Thursday, August 28, 2008

Merlin, Quabbin Park - August 28th

Female/Juvenile 'Taiga' Merlin -

Went out to Quabbin Park this afternoon with Matan and chanced upon this migrant Merlin moving along Winsor Dam wall giving very nice fly past views. Other notable birds included a soaring immature Bald Eagle and a foraging Eastern Wood Pewee.

Yard Wilson's - August 27th

The last few days have really seen the year turning to autumn with Common Nighthawks, Tree Swallows and especially Bobolinks appearing over the apartment regularly, almost daily in fact. Around noon today a Red-eyed Vireo appeared in the yard across the street, and with it, a smaller faster moving passerine with much tail-flicking and bright yellow underparts - a Wilson's Warbler, the first real migrant of the fall. Quickly moving outside I was able to grab a couple of poor quality digibin shots which I think is our first Wilson's Warbler seen from the apartment on North Whitney Street.

Wednesday, August 27, 2008

Pomarine Jaeger, vicinity of Atlantis Canyon, MA - August 23rd.

Sub-adult Pomarine Jaeger - Good prolonged views on the most recent BBC Extreme pelagic.

Audubon's Shearwaters, vicinity of Veatch's Canyon, MA - August 23rd.

Nice view of the dark undertail coverts.

Image selection from about four Audubon's Shearwaters seen on the most recent BBC Extreme pelagic, all of the identified birds coming from the mid-to-late afternoon period. A fifth bird seen earlier in the day went down as an unidentified small black-and-white shearwater.

Wednesday, August 13, 2008

Common Black-Hawk, Maricopa County, AZ - July 24th

Common Black-Hawk - Adult in Sycamore Creek, July 24th, 2008.

With a few hours to kill as I waited for my tour group to arrive in Phoenix, this adult Common Black-Hawk came as a welcome find on a hot afternoon. I'd headed north for a few hours to escape to heat of 'the valley' and found a number of good birds in the Sycamore Creek and Mt.Ord area, including some of my best views of this species.

Red-faced Warblers, White Mountains, AZ - August

Red-faced Warbler - Greer, Apache Co., AZ - August 4th, 2008.

Red-faced Warbler - South Fork, Apache Co., AZ - August 3rd, 2008.

Just back from another hugely successful tour of Arizona. Our tour loop comprised of about 2500 miles beginning and ending in Phoenix, and visiting key areas and habitats in the Central, South-Eastern and Northern part of the state. The diversity of species recorded (250 species) was surprisingly high for two weeks in a land-locked state, with all of our group contributing to some excellent bird finding.

A personal highlight of the tour was a rufous morph Jaguarundi caught in the headlights on the way home from night birding in California Gulch. It was seen well by about five of our party in the lead bus, but missed by the second vehicle. Jaguarundis are apparently very rare in SE Arizona and we were extremely fortunate to have such good, close views of this squat, stocky looking cat, no matter how brief.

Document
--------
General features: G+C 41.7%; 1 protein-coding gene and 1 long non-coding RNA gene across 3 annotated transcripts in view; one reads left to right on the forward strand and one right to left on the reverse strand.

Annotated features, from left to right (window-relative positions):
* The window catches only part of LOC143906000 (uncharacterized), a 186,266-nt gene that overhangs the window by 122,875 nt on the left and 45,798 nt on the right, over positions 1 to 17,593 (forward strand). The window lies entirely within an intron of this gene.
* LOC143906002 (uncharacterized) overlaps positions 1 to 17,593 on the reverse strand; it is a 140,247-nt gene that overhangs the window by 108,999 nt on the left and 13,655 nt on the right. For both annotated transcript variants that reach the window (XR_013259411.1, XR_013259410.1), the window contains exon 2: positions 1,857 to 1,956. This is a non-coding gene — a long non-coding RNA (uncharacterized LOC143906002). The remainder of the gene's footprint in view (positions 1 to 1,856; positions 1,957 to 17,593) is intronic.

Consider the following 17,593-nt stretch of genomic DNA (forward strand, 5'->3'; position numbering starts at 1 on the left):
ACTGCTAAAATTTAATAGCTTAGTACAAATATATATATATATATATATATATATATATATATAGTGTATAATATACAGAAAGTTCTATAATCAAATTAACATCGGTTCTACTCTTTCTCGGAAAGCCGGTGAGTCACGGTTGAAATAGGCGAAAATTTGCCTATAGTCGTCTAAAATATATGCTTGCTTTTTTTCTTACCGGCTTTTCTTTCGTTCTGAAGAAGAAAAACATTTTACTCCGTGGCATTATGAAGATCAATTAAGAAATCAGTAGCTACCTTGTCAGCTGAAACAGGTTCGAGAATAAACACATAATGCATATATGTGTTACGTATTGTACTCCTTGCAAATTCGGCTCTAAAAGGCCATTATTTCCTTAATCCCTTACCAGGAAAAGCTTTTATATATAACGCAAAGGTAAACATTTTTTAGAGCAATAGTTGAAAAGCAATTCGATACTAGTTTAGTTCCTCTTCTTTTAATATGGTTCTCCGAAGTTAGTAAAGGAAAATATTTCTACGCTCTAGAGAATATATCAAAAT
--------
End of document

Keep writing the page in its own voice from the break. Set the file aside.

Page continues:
We also had a great tour for seeing Red-faced Warblers. We found them on at least five days of the trip, the best observations being in the White Mountains area in Apache County.

Sunday, August 10, 2008

Leach's Storm-petrel, Atlantis Canyon area - July 19th.

Another highlight of the BBC Extreme pelagic on July 19th was the 'storm-petrel' show, with three species of black-and-white storm-petrels identified. Unfortunately, I couldn't come up with any presentable shots of the two Band-rumped Storm-petrels that I saw that day but did grab a few digibin images of one of about five Leach's Storm-petrels identified.

On personal level I found picking out and identifying the scarcer storm-petrels from the numerous Wilson's especially difficult making me realize that I need a lot more experience at sea. On the other hand, it became pretty clear that a thorough 'grilling' of a resting flock of Wilson's could well yield something scarce or rare. Hopefully, I'll be better prepared for the next extreme pelagic!

Just a reminder that all of the images on the blog can be enlarged with a single click on the image.

Leach's Storm-petrel - Extreme right bird, amongst resting flock of Wilson's. At rest appeared larger, more uniform brown with a different head/bill shape, the bill being proportionately longer, more slender and drooping.

Leach's Storm-petrel - Upper center; Obviously larger than Wilson's, and in this shot, shows quite deeply forked tail.

Leach's Storm-petrel - Left; gliding on long, bowed wings with diagnostic rump pattern (white rump split by gray-brown central stripe). The storm-petrel on the right appears to show a bizarre white blaze on the underwing (suggestive of European Storm-petrel) which I'm assuming to be some sort of photographic artifact.

Leach's Storm-petrel - Left; poor shot but different wing shape and divided rump pattern of Leach's still evident.

Leach's Storm-petrel - Looks much longer winged than Wilson's in this shot lacking the stiff-winged appearance of that species. The divided rump pattern is also just visible.